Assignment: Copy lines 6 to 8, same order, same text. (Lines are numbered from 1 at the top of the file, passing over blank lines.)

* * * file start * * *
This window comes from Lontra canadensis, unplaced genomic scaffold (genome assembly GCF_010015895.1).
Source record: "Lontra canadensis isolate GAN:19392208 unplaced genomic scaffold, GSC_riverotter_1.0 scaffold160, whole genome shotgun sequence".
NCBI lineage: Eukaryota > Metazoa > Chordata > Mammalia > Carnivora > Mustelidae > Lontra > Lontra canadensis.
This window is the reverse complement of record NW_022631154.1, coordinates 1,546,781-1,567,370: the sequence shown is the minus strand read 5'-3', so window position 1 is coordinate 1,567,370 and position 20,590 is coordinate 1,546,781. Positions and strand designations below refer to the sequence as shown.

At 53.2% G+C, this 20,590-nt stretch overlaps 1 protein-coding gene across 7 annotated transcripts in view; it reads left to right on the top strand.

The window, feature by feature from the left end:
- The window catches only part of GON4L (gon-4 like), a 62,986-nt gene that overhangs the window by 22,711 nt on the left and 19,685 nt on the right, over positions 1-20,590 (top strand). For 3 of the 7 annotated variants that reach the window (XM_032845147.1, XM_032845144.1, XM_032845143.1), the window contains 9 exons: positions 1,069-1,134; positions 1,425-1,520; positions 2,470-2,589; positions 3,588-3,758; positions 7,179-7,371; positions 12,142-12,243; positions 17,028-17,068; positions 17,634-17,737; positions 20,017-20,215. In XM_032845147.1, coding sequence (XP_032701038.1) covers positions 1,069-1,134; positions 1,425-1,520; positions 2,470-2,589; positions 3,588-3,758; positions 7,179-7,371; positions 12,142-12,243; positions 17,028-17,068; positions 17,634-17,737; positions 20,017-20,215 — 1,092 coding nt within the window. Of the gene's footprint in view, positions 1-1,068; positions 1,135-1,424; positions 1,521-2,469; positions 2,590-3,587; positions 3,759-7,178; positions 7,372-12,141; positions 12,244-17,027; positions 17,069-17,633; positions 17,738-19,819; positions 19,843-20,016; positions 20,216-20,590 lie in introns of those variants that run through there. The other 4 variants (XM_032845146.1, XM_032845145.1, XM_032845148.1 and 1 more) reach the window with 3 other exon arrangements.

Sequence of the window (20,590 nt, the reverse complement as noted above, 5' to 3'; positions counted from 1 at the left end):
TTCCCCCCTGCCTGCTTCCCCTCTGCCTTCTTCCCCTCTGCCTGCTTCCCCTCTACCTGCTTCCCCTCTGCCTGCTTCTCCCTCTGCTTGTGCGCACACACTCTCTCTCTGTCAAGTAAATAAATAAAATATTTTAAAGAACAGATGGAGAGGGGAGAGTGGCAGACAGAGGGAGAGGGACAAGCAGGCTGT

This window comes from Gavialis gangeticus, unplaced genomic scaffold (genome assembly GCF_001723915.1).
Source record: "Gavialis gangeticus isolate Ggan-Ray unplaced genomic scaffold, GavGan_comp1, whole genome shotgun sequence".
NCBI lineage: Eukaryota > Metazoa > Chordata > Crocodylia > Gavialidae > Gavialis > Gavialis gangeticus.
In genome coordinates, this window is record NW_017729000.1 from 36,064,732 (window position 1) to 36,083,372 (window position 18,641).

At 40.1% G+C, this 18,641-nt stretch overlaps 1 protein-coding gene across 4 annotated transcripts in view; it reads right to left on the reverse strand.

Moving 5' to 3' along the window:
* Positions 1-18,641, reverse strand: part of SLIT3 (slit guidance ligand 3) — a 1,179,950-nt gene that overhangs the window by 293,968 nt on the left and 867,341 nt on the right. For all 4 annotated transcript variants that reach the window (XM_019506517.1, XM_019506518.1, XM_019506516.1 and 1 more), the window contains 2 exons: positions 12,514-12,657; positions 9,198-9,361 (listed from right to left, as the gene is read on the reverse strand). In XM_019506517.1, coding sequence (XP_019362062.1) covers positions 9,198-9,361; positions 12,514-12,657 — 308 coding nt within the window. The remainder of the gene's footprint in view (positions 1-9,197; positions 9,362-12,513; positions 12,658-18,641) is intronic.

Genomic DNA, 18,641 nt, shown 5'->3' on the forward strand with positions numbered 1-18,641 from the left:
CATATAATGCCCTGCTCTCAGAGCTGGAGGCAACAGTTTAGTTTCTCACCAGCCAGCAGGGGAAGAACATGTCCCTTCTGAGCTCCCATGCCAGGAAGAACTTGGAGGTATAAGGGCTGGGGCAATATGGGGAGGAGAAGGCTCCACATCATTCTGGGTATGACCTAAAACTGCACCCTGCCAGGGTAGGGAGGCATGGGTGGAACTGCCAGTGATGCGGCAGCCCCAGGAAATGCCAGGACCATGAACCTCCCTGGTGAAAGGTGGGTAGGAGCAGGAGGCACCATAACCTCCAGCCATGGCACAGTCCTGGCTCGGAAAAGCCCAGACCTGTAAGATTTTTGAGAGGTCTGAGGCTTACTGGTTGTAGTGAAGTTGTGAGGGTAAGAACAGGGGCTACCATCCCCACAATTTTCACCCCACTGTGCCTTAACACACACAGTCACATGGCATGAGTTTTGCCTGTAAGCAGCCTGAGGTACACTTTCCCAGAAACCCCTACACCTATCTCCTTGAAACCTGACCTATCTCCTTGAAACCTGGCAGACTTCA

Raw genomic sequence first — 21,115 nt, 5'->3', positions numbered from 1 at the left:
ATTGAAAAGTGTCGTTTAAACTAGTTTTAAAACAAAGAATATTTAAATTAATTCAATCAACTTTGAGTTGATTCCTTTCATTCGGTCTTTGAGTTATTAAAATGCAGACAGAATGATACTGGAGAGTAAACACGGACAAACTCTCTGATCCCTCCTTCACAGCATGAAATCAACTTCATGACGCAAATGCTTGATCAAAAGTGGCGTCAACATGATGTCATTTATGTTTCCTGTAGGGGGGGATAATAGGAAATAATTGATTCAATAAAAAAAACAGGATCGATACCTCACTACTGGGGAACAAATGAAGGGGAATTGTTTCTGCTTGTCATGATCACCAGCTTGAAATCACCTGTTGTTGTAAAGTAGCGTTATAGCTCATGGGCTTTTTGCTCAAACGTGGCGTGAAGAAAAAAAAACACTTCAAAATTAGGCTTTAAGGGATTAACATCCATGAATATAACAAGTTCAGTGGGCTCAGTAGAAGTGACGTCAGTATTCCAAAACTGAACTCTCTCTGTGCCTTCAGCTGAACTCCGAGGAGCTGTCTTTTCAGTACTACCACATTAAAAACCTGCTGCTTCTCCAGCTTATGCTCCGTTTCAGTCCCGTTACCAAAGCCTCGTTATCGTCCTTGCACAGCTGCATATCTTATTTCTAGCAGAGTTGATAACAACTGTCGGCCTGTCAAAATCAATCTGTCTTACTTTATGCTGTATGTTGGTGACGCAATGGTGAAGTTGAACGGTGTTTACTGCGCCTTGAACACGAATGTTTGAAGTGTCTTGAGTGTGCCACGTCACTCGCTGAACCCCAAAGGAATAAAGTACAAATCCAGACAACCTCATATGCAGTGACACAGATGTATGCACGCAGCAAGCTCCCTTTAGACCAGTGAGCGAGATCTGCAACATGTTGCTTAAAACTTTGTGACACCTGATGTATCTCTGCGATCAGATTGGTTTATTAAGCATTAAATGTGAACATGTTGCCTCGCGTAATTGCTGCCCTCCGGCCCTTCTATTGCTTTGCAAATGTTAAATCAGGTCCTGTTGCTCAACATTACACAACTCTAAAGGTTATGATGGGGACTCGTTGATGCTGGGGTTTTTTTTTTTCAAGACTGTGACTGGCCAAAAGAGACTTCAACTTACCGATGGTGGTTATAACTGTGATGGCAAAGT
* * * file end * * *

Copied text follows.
The window, feature by feature from the left end:
- The window catches only part of GON4L (gon-4 like), a 62,986-nt gene that overhangs the window by 22,711 nt on the left and 19,685 nt on the right, over positions 1-20,590 (top strand). For 3 of the 7 annotated variants that reach the window (XM_032845147.1, XM_032845144.1, XM_032845143.1), the window contains 9 exons: positions 1,069-1,134; positions 1,425-1,520; positions 2,470-2,589; positions 3,588-3,758; positions 7,179-7,371; positions 12,142-12,243; positions 17,028-17,068; positions 17,634-17,737; positions 20,017-20,215. In XM_032845147.1, coding sequence (XP_032701038.1) covers positions 1,069-1,134; positions 1,425-1,520; positions 2,470-2,589; positions 3,588-3,758; positions 7,179-7,371; positions 12,142-12,243; positions 17,028-17,068; positions 17,634-17,737; positions 20,017-20,215 — 1,092 coding nt within the window. Of the gene's footprint in view, positions 1-1,068; positions 1,135-1,424; positions 1,521-2,469; positions 2,590-3,587; positions 3,759-7,178; positions 7,372-12,141; positions 12,244-17,027; positions 17,069-17,633; positions 17,738-19,819; positions 19,843-20,016; positions 20,216-20,590 lie in introns of those variants that run through there. The other 4 variants (XM_032845146.1, XM_032845145.1, XM_032845148.1 and 1 more) reach the window with 3 other exon arrangements.

Sequence of the window (20,590 nt, the reverse complement as noted above, 5' to 3'; positions counted from 1 at the left end):